Genre: Junior Novel
Steve is in jail. He knows the truth about what he did or didn’t do, but knowing that isn’t going to be enough to keep him from serving a serious sentence if he’s convicted. Despite being alone in high school, Steve has a real passion for making movies and to help himself deal with his feelings about what’s going on in his life, he decides to write everything in the third person, like a movie script. As we read between Steve’s diary entries and his script, we follow the trial and look back at his own experiences. We can see his anguish and fear as the legal system wreaks havoc on Steve’s life and sense of identity.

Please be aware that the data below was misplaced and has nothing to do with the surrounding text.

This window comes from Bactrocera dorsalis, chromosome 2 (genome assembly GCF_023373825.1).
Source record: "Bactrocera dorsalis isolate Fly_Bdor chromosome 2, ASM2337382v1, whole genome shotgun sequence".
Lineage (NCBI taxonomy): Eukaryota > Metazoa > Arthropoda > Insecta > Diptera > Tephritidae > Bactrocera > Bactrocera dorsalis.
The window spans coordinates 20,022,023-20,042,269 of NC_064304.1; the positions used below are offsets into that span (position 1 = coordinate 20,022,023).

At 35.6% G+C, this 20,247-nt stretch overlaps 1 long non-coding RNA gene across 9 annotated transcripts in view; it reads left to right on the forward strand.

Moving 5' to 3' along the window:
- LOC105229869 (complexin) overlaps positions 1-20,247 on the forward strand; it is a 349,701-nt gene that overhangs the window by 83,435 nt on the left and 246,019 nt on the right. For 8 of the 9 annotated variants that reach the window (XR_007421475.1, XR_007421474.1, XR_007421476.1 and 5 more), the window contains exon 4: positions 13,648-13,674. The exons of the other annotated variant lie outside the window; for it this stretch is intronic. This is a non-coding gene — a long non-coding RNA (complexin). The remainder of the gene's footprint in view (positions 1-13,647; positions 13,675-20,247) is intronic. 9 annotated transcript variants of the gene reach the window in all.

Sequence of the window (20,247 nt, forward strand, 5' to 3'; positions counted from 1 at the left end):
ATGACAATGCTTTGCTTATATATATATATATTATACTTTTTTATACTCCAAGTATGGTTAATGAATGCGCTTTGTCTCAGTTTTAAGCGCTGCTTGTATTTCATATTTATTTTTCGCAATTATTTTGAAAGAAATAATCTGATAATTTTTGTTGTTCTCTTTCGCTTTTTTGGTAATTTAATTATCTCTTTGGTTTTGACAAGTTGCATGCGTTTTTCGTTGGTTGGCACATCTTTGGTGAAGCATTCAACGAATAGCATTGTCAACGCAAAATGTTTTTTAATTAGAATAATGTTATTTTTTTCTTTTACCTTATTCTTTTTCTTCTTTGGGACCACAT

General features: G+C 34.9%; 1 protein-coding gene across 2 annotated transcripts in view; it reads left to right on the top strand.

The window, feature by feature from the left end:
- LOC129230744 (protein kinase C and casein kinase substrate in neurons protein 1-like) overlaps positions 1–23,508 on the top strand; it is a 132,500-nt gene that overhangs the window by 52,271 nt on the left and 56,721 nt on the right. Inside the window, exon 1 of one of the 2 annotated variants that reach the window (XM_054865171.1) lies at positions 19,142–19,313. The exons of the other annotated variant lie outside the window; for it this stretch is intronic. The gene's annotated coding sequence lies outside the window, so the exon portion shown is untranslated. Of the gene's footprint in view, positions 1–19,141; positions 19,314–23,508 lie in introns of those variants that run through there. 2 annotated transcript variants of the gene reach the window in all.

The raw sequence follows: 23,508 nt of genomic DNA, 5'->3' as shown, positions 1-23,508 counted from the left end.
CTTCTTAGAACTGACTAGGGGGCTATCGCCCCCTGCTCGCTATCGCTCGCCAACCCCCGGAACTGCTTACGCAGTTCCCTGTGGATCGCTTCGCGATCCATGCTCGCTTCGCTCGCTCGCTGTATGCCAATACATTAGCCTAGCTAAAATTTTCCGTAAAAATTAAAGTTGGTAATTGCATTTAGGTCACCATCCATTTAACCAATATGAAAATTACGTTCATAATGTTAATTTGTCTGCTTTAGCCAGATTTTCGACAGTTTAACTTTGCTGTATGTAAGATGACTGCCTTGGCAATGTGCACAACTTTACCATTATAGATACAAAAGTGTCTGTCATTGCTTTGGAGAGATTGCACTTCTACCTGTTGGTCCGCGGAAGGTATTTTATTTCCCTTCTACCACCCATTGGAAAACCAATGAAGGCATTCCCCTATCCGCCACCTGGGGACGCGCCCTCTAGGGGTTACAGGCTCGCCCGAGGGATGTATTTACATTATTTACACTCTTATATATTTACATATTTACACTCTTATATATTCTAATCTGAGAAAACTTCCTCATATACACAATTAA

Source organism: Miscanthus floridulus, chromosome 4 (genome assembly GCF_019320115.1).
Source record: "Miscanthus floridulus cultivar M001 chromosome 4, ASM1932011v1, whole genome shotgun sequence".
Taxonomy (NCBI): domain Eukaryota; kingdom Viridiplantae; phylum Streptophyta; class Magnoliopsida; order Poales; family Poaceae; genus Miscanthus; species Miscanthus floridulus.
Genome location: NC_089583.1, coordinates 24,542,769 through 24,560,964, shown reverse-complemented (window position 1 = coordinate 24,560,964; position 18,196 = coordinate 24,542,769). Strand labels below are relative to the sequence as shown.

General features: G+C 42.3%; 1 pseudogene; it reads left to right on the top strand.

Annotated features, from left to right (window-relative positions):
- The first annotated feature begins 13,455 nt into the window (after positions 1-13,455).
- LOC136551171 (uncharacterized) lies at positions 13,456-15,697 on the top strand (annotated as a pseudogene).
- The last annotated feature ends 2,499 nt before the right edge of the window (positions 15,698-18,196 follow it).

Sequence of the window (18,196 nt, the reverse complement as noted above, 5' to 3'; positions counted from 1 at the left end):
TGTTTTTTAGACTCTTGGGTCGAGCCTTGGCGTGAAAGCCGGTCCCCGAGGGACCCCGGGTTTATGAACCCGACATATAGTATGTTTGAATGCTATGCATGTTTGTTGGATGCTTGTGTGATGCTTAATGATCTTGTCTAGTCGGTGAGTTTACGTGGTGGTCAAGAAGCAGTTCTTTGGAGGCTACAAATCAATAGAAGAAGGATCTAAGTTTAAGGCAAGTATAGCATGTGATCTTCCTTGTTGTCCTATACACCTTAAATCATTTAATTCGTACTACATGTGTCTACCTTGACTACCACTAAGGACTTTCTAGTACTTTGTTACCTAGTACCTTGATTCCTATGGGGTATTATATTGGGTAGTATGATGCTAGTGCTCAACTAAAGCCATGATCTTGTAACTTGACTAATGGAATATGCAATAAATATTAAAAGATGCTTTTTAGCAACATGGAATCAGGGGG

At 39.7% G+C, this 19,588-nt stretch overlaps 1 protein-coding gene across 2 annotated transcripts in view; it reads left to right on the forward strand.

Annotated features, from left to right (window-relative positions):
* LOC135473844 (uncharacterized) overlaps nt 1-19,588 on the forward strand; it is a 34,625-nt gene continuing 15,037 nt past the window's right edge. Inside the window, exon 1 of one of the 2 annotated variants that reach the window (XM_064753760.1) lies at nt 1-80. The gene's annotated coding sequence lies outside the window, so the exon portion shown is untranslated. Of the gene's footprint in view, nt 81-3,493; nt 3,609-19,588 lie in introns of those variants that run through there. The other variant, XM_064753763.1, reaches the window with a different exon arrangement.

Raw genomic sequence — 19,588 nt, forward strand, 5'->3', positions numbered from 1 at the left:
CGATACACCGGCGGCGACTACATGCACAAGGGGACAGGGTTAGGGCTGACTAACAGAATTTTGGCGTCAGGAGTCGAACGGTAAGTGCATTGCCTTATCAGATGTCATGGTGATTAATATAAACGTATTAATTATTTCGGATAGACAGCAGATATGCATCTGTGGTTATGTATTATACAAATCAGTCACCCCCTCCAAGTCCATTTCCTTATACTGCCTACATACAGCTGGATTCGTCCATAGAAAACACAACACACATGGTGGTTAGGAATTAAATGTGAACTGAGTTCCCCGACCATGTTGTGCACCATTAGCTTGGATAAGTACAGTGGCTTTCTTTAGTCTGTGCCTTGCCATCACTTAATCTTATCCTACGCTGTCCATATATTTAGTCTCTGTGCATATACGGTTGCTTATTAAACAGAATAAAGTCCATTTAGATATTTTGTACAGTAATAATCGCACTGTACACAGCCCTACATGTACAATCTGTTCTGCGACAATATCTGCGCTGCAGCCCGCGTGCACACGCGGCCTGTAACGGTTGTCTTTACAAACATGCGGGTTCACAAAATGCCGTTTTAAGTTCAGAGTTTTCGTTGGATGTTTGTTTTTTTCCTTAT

This is a quick but quite powerful read. Steve is an extremely empathetic character – by the end of the book, she had strangely motherly feelings for him. The plot design of the script was an interesting twist, but I felt like the diary sections of him really dug into it. The idea of knowing that there are adults who see you as a “freak” and trying to process whether to believe that or not, despite everything. That’s kind of traumatic. Taking a look at the criminal justice system and a child caught up in it, this book has a lot to think about and discuss. I think even high school students could appreciate the depth of what is going on here.